Developing countries need 150 billion USD per year for climate adaptation by 2025

Clean Air PictureNGO News Report :: Developing countries need 150 billion USD per year for climate adaptation by 2025.

Bangladesh needs $2.6 Billion per year by 2030. In total, developing countries needs least $50 billion per year by 2020, and at least $150 billion per year by 2025 from rich countries in public financing to climate adaptation.

These are the outcome of ActionAid’s new report named “Mind the Adaptation Gab”, just before COP21. The report released globally on 17th November, 2015 is among the first to calculate the actual amount that rich countries should pay as grant. Grant-based adaptation financing to developing countries is paramount.

While rich countries are hesitant to increase the total amount of grant-based finance provided to cope with climate change and adaptation in developing countries; Bangladesh needs 40 billion USD from 2015 to 2030 to address adverse impacts of climate change, according to the Government of Bangladesh’s INDC published in September 2015.

“The impacts of climate change on vulnerable communities in Bangladesh and other developing countries are already massive. Approaching COP21 in Paris we need to see a road map that shows the scaling-up of public finance to at least $50 billion per year by 2020, and at least $150 billion per year by 2025, so that developing countries like Bangladesh can start implementing the adaptation work that is so urgently required, says”Farah Kabir, Country Director, ActionAid Bangladesh.

In the report, Mind the Adaptation Gap from ActionAid International asserts rich countries’ financial responsibility to support developing nations to adapt to the climate crisis. The report is based on investigation in six countries is the first to calculate the actual amount that rich countries should give based on estimates for future global adaptation need, and to compare this to their adaptation finance contributions so far.

The calculations show that rich countries are falling well short of providing adequate money to help people in poor countries already suffering the harsh impacts of climate change.
The report finds:
The USA needs to increase its contributions by more than 154 times, from the US$0.44bn it gave in 2013 to a fair share of US$67.5bn in 2025.
France, host of December’s landmark climate conference COP21, needs to increase its contributions by more than 75 times to meet its fair share, from the US$0.07bn in gave in 2013 to US$5.5bn in 2025
·European Union members collectively need to increase contributions by more than 11 times to meet their fair share, from US$3.2bn in 2013 to US$36.9bn in 2025.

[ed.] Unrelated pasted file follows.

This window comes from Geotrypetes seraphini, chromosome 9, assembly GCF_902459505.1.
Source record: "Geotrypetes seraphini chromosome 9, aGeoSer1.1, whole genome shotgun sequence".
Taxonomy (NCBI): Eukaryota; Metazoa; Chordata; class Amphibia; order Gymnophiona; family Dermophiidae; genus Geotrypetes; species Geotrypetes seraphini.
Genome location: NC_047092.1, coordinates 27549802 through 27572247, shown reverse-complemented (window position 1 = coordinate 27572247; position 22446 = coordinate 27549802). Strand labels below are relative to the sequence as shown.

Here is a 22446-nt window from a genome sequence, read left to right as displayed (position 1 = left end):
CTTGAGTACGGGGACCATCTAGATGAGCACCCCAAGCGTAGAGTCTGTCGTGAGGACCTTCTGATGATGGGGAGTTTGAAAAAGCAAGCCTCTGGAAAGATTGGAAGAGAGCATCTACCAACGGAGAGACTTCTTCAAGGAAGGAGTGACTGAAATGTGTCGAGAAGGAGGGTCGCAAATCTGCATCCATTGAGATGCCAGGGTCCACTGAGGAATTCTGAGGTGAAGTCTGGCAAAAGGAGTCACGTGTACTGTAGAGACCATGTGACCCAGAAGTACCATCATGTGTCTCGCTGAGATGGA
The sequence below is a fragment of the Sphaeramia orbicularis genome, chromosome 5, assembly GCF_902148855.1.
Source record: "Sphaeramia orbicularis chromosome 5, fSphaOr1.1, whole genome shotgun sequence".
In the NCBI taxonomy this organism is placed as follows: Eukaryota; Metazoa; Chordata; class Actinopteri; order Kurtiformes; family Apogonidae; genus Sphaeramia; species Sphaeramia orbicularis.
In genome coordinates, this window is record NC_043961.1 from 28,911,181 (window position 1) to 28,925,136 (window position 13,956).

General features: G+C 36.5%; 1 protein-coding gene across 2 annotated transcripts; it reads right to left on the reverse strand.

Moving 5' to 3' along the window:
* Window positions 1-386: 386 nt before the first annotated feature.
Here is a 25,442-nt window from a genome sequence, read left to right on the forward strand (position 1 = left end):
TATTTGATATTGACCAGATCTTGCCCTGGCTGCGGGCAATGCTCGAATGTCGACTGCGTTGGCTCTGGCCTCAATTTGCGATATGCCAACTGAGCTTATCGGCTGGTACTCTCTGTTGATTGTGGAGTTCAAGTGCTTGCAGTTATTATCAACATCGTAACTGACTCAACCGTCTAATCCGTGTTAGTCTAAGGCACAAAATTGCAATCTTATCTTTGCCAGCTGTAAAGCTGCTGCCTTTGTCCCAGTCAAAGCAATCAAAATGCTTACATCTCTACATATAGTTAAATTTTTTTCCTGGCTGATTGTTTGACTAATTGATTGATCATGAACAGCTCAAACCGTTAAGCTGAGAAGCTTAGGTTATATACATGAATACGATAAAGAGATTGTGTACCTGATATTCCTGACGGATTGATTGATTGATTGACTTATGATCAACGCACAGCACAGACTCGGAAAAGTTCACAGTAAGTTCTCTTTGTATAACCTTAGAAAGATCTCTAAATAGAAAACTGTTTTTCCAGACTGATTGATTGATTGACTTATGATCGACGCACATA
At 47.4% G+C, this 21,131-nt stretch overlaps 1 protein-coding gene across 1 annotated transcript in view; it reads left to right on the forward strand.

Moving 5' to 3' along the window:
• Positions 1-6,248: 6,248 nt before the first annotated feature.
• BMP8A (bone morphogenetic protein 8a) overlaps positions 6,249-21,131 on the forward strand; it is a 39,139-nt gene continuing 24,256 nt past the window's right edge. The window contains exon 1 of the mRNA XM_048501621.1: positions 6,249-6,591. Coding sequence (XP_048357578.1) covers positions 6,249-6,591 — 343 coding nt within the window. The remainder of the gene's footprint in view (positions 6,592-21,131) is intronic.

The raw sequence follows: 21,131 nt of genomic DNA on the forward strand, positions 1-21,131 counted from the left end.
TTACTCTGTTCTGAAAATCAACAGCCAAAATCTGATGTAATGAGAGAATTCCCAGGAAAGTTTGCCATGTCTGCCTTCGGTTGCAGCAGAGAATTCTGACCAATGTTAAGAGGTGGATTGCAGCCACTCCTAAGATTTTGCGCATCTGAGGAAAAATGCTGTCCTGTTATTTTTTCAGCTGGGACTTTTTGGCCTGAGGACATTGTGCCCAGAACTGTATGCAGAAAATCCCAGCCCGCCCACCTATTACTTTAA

Australia needs to increase its contributions by 20 times to meet its fair share, from US$0.22bn in 2013 to US$4.4bn in 2025.
The rich and emerging economies contribute to almost 80% of the global emission where Bangladesh contributes only about 0.16% (0.4 tonnes per capita)- this is almost negligible considering any calculation especially population and development needs.

According to the report, Rich developed countries, which have produced the majority of greenhouse gas emissions in the earth’s atmosphere and have the most historical responsibility for climate change, must acknowledge their obligation to support developing countries to adapt to climate change impacts. This must be done through providing means of implementation such as climate finance, technology transfer and capacity building.

The report comes as world governments prepare for the UN climate conference COP21 in December where a landmark global deal on climate is expected to be reached.

“It not fair Adequate grant-based, not loan based climate finance will be a key barometer of success for the world’s leader at the climate summit in Paris next month. Rich countries must deliver their fair shares of adaptation finance in the new global deal’, says Farah Kabir

Report says, Developing countries are particularly vulnerable to climate change. Adaptation in these countries will be challenging, costly, and must take place in addition to ongoing development efforts. There is still a great deal of assessment, trial and learning to be done with regard to adaptation. Investment in technology, communications, infrastructures, institutions, training, outreach and many other approaches will all be required

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